by Floro Mercene
Politicians of today, for lack of historical sense, prefer the lure of money to investing in endeavors that leave long-lasting legacies. This misplaced perspective has cropped up in the case of Dagupan City, where the city hall, a true heritage and landmark of the place, is being proposed for relocation.
The move to transfer the iconic structure is the brainchild of City Mayor Belen Fernandez whose brother Kerwin is the owner of the 1.2-hectare donated land, a property at the center of the city’s fishpond industry. In the first place, the idea of relocation could not have surfaced had the City Council been an opposition.
Mayor Fernandez, without saying the move would benefit his brother’s land assets in terms of valuation, wrote the City Council seeking authorization for the transfer. Predictably, the local legislature gave its blessing to transform the fishpond.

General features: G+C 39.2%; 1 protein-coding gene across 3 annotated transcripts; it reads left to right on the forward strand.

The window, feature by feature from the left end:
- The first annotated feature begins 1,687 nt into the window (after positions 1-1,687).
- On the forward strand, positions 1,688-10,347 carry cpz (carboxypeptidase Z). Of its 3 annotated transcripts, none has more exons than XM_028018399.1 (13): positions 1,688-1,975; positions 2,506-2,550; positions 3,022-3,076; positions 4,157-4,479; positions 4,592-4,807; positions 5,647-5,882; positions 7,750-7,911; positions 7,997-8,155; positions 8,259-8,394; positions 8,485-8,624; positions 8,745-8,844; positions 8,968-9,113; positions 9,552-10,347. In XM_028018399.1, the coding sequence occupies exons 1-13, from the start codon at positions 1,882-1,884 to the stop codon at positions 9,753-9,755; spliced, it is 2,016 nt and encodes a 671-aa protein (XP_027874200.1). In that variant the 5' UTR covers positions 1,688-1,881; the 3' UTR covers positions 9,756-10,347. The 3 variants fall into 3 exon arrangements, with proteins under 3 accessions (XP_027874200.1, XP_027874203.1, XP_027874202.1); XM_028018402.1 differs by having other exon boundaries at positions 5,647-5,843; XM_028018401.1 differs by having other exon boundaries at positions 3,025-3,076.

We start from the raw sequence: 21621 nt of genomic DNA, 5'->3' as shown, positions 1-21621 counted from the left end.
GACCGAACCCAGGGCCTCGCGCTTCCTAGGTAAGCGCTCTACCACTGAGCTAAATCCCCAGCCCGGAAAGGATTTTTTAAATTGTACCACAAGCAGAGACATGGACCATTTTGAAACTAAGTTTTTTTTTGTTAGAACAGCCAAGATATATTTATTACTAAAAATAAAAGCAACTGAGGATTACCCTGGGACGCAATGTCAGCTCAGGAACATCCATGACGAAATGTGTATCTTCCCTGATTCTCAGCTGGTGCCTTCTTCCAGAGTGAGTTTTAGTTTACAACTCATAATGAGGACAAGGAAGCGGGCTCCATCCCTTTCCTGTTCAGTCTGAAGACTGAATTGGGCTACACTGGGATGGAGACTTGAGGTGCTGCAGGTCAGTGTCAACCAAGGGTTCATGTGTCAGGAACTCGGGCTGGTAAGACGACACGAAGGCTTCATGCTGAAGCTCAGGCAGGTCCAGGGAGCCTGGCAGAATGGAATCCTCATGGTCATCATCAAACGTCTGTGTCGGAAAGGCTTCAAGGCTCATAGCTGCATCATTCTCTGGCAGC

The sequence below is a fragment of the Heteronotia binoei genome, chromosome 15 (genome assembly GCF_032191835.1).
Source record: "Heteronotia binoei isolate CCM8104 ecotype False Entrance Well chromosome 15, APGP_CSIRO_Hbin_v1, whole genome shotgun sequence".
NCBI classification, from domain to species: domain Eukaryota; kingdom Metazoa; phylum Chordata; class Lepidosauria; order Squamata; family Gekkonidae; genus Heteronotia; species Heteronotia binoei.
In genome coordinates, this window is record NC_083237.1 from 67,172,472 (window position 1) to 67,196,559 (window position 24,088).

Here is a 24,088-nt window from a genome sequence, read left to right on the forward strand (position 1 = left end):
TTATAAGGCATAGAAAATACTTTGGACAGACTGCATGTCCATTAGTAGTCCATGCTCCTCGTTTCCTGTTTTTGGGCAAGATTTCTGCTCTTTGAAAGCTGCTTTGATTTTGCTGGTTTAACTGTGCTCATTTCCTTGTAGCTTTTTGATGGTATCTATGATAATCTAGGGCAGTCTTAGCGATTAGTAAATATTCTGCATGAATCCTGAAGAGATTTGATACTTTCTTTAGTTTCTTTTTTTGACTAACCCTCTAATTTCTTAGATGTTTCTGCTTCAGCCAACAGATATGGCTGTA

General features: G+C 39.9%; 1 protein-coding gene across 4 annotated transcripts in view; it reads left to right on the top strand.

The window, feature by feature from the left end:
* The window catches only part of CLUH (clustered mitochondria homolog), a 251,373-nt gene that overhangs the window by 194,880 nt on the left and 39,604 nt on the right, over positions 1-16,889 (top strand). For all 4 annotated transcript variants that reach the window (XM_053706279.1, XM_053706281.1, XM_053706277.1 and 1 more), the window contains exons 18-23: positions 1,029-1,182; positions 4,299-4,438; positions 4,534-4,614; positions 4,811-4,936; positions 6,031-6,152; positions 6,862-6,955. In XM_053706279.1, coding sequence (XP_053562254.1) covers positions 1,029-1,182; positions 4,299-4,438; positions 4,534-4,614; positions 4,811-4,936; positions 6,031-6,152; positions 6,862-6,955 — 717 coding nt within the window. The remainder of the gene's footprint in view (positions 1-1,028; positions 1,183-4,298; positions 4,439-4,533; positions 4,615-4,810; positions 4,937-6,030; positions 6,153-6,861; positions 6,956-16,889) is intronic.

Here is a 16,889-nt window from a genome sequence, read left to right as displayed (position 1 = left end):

What added resolve to the city leadership to pursue the agenda despite strong public dissent and call for propriety, was the legal opinion of the city auditor the transfer does not violate the law on anti-graft and corrupt practices.
This argument is flawed. Why would a donated land go back to the original owner? If the fishpond site has been lined up for donation, the donor should be generous to allow the new owner to choose the use of the property.
The proposed site at Barangay Pantal does not qualify as a model government center. Accepting the donation, which the City Council is seriously pursuing, will cost the public close to a billion pesos.
In order to pay the huge loan, it is not farfetched to say the City Council will legislate new tax measures to meet the capital and interest obligations, something that can be greatly reduced if the focus will be on renovating and expanding the historic city hall.